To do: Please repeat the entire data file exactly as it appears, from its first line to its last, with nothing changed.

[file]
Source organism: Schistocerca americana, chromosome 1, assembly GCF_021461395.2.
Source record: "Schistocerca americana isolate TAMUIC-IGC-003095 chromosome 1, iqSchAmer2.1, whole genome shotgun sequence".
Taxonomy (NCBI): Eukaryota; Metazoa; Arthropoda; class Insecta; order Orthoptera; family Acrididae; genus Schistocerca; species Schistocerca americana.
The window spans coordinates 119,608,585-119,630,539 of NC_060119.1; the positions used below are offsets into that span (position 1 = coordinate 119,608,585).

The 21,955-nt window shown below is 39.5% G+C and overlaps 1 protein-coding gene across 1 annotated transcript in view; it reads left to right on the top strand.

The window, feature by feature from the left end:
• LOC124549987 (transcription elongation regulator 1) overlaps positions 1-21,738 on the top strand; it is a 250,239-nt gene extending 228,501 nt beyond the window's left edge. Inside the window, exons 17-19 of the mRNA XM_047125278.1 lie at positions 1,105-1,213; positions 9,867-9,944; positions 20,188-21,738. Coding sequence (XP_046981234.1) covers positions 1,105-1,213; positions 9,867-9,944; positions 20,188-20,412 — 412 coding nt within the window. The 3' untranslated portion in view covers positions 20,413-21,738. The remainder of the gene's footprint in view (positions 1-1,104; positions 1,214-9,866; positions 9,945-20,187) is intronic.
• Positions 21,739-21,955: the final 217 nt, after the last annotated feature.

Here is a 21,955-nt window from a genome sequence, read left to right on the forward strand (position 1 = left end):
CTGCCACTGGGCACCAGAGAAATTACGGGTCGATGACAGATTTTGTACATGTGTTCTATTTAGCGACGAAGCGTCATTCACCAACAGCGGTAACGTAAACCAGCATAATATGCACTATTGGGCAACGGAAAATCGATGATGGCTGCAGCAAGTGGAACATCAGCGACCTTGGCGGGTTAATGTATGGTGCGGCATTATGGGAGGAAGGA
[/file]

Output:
Source organism: Schistocerca americana, chromosome 1, assembly GCF_021461395.2.
Source record: "Schistocerca americana isolate TAMUIC-IGC-003095 chromosome 1, iqSchAmer2.1, whole genome shotgun sequence".
Taxonomy (NCBI): Eukaryota; Metazoa; Arthropoda; class Insecta; order Orthoptera; family Acrididae; genus Schistocerca; species Schistocerca americana.
The window spans coordinates 119,608,585-119,630,539 of NC_060119.1; the positions used below are offsets into that span (position 1 = coordinate 119,608,585).

The 21,955-nt window shown below is 39.5% G+C and overlaps 1 protein-coding gene across 1 annotated transcript in view; it reads left to right on the top strand.

The window, feature by feature from the left end:
• LOC124549987 (transcription elongation regulator 1) overlaps positions 1-21,738 on the top strand; it is a 250,239-nt gene extending 228,501 nt beyond the window's left edge. Inside the window, exons 17-19 of the mRNA XM_047125278.1 lie at positions 1,105-1,213; positions 9,867-9,944; positions 20,188-21,738. Coding sequence (XP_046981234.1) covers positions 1,105-1,213; positions 9,867-9,944; positions 20,188-20,412 — 412 coding nt within the window. The 3' untranslated portion in view covers positions 20,413-21,738. The remainder of the gene's footprint in view (positions 1-1,104; positions 1,214-9,866; positions 9,945-20,187) is intronic.
• Positions 21,739-21,955: the final 217 nt, after the last annotated feature.

Here is a 21,955-nt window from a genome sequence, read left to right on the forward strand (position 1 = left end):
CTGCCACTGGGCACCAGAGAAATTACGGGTCGATGACAGATTTTGTACATGTGTTCTATTTAGCGACGAAGCGTCATTCACCAACAGCGGTAACGTAAACCAGCATAATATGCACTATTGGGCAACGGAAAATCGATGATGGCTGCAGCAAGTGGAACATCAGCGACCTTGGCGGGTTAATGTATGGTGCGGCATTATGGGAGGAAGGA